If you have the edge of a color panel or other graphic running along the turn of the spine from the front cover and/or the back cover, an inaccurate spine width will force the binder operator to choose the lesser of evils because it will be impossible to match up the spine to the book block perfectly. The operator can only 1) align one edge where the spine meets the front cover or where it meets the back cover, or 2) center the spine over the back of the book block, which will result in the spine showing on the front and back cover if the spine is too wide, or the edges of the front and back cover showing on the spine if the spine is too narrow.
The back cover is exactly the same size as the front cover and therefore exactly the same size as the book pages.
Absent in the final book is the bleed, which is removed in the final trimming of the head, foreedge, and tail of the bound book. You may ask, if it is going to be trimmed off, why is it there in the first place? Why not just print the cover to the edge of the finished pages, bind it all up and be done with it? Well, remember what I said about binding equipment being accurate only plus-or-minus 1/16″? Neither the cover nor the text pages would be trimmed to exactly the right size if trimmed separately. Allowing the extra amount (the bleed) both all around the cover and on the book pages enables them to be trimmed after they are bound to precisely the same dimensions.
The other key benefit of bleeds is that if an image is supposed to visually run off the edge of the cover—or the edge of an interior page, for that matter—if we extend the image into the bleed area we can be confident that when the book is trimmed we will not accidentally have an unsightly, probably crooked, white line along the edge. Without extending the area of the color or image into the bleed we would stand about a 50 percent chance of having such a blemish.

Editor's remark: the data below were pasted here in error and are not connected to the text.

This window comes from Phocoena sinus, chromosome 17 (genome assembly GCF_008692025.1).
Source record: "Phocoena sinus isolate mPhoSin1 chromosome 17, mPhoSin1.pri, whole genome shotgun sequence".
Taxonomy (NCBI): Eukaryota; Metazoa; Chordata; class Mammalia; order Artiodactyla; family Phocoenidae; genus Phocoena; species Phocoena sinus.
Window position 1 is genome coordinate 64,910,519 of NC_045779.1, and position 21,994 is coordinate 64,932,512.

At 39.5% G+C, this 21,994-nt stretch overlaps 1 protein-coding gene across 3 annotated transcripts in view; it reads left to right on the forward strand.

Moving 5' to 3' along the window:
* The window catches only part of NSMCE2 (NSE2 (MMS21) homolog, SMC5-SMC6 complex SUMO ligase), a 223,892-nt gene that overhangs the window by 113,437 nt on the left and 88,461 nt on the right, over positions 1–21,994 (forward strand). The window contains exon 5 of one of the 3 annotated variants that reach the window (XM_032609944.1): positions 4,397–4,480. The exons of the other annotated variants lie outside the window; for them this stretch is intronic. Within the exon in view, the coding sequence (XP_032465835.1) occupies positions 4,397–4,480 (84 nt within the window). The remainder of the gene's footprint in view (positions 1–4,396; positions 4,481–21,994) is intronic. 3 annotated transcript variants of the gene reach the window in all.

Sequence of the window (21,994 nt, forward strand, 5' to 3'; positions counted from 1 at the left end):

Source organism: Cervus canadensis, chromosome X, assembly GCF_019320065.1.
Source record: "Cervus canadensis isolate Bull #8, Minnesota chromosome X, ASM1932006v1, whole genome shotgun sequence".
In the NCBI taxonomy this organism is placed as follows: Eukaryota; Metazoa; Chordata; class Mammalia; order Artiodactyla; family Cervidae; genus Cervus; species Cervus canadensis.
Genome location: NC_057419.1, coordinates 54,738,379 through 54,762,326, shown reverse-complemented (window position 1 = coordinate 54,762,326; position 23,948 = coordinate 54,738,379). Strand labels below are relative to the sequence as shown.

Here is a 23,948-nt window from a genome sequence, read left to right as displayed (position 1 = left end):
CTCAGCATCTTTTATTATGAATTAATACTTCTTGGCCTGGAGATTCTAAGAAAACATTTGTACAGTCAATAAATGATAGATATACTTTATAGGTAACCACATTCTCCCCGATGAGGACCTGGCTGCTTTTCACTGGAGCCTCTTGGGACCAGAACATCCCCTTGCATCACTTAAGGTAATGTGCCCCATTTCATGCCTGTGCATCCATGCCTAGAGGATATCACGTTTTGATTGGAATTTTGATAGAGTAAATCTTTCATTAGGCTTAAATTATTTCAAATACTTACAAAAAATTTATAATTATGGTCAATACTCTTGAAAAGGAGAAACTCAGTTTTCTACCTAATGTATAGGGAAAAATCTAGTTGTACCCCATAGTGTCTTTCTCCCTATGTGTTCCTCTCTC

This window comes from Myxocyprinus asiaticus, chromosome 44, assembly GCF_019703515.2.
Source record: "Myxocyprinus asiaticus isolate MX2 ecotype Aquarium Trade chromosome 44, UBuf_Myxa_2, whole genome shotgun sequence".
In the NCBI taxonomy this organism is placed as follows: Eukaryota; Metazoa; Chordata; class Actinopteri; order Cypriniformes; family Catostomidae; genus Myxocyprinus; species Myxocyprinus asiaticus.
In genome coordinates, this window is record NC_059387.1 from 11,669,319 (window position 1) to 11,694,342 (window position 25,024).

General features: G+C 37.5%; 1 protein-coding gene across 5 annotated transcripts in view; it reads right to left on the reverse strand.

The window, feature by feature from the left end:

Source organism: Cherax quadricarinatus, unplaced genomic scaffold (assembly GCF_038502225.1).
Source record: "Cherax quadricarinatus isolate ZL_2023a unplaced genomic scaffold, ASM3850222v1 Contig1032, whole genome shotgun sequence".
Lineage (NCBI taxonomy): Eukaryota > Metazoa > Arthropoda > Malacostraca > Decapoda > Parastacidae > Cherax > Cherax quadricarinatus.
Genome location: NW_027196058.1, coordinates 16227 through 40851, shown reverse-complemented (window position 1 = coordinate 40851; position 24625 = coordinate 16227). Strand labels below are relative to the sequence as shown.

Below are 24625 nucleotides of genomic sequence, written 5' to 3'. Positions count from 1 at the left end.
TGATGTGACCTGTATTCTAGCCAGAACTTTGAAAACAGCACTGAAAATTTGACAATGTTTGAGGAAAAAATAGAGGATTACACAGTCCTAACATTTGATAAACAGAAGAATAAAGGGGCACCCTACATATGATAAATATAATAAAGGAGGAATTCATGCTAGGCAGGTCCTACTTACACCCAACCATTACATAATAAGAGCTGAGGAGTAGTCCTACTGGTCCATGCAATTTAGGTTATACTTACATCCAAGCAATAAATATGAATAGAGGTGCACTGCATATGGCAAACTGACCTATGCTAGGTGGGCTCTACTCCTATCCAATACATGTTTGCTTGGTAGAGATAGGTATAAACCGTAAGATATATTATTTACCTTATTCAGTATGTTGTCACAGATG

Sometimes the image, when sized just right, doesn’t extend into the bleed. The solution is to clone a strip of the image along the edge, flip the clone so that it is a mirror image of the edge of the main part of the image, and nudge it over into the bleed, butting the clone up perfectly to the edge of the main part of the image. Any imprecision in trimming will be completely invisible. However, if there is an identifiable object at the edge of the cover–the top of a head, for example–a mirror-image clone can create peculiar artifacts. In such cases more extensive image retouching will be called for.
The normal width of a bleed is 1/8″. Be sure to check “include bleeds” when you create the PDF file!
Because the binding process has fairly large tolerances, and because the human eye has an amazing ability to detect non-parallel lines, running a straight-line design element parallel to any edge of a cover within about 1/4″ of the edge is dangerous. The eye will instantly detect the converging lines. A frame on the front, spine, or back is even worse, as each edge of the rectangle will likely appear askew unless, by random chance, the frame was both centered and its edges square with the trimmed edge of the book—which is unlikely to happen.
When a cover is laid out in InDesign and the designer is handed a horizontal image to use, there is the temptation to lay out the image all the way across the whole cover from back on the left, across the spine, and across the front cover on the right. This might look cool on the screen, and on the printed covers before they are bound, but it is a dead end once the book is bound: the person viewing the book can only see two surfaces at most—front and spine, or back and spine—unless they are living in the same universe as Les Demoiselles d’Avignon. Plus—and this is based on personal experience—the areas of the image suitable for laying type over always seem to be wrong place. That said, of course, there is no design rule that shouldn’t be broken under the right circumstances.
- Make sure the front cover and back cover are exactly the same size as pages of the book.
- Allow 1/8″ bleed around the entire edge of the flat cover: run any color areas or images into the bleed area.
- Avoid straight-line graphic elements parallel to the trim edge and within 1/4″. Ditto frames within the front cover, spine, or back cover.
- Request a cover template from your printer and follow it exactly.
For more about file prep, see my post Why We Have to Do Prep Work on “Print-ready” Files.